The world would look to America and Wilson's leadership to resolve the First World War. Wilson's Fourteen Points Address of 1918 called for a peace of reconciliation, based on democracy, self-determination, without annexations and indemnities, and a postwar League of Nations. The Paris Peace Conference in 1919 concluded with the signing of the Versailles Treaty with Germany, but a new Republican Congress at home was not in agreement with the peace negotiated under Wilson, particularly with the League of Nations and collective security aspects. Ultimately, a separate peace was negotiated between the United States and Germany. Wilson was awarded the 1919 Nobel Peace Prize, and heralded in Europe as a savior of peace.
Exhausted from his vigorous efforts toward ratification of the Versailles Treaty, traveling 8,000 miles by rail around the country, Wilson fell ill and would never fully recover. Wilson was unable to campaign for the presidency, whichWarren G. Harding would win in 1920 defeating Democratic candidate James M. Cox. Wilson retired to Washington, D.C., where he passed away in 1924.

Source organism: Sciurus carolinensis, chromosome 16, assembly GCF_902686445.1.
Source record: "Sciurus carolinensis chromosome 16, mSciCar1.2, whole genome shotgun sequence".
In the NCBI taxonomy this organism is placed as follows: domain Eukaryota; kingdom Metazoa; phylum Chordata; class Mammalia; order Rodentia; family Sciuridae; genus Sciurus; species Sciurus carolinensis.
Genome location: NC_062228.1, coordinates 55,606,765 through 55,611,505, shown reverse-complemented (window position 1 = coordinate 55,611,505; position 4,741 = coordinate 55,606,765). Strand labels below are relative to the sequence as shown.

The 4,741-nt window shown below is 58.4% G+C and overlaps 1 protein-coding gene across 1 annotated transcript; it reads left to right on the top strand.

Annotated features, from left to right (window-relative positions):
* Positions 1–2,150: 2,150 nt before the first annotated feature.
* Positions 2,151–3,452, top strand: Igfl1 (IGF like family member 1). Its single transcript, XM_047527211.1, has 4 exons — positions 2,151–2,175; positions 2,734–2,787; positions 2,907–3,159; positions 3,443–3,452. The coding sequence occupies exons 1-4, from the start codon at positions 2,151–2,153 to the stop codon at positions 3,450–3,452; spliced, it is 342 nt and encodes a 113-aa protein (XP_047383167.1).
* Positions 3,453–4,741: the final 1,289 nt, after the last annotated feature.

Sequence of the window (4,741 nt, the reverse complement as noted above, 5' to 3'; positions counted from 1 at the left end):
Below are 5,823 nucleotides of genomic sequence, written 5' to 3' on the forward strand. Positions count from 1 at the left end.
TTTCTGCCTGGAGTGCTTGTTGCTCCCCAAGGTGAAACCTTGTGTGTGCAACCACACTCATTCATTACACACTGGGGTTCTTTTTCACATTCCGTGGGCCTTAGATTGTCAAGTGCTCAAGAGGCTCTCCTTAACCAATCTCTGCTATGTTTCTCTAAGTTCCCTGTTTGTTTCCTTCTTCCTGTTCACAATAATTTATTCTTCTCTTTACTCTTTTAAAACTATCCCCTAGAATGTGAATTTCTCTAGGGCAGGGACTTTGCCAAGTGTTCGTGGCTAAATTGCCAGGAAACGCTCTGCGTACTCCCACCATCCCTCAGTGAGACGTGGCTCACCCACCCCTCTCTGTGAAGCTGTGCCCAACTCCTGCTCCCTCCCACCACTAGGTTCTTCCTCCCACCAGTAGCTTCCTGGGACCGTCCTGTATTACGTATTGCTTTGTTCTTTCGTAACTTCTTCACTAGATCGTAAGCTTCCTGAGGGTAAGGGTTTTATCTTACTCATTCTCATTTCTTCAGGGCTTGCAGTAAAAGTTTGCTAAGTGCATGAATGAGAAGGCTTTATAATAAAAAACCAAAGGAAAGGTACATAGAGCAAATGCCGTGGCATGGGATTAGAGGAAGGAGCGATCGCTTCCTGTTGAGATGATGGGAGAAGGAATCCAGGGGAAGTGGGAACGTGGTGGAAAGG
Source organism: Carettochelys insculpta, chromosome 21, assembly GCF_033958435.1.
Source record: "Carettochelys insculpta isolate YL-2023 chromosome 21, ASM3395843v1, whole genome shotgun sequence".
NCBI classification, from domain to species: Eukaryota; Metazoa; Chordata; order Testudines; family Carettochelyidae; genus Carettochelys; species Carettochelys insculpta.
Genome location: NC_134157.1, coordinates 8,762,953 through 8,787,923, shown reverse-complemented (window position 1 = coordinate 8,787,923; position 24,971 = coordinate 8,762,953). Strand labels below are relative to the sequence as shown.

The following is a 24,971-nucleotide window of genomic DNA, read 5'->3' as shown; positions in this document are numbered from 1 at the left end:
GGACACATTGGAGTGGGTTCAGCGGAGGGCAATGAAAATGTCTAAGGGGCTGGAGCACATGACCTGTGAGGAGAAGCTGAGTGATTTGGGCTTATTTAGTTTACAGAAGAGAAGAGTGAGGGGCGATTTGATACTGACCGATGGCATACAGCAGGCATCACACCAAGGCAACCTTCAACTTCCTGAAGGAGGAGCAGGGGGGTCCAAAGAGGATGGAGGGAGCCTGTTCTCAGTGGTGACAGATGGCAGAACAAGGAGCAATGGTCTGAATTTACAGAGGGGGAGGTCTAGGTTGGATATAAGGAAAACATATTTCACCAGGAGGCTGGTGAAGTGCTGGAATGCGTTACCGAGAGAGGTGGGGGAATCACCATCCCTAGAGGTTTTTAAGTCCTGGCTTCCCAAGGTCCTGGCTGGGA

Wilson's idealism and status as a great world leader led to the creation of the Woodrow Wilson International Center for Scholars as the U.S. memorial to him. The Center is not an institution for the study of Woodrow Wilson, but aims to embody Wilson's ideals by putting scholarship at the service of the world's public life.
Quotations Featured in the Woodrow Wilson Memorial Hallway of the Woodrow Wilson International Center for Scholars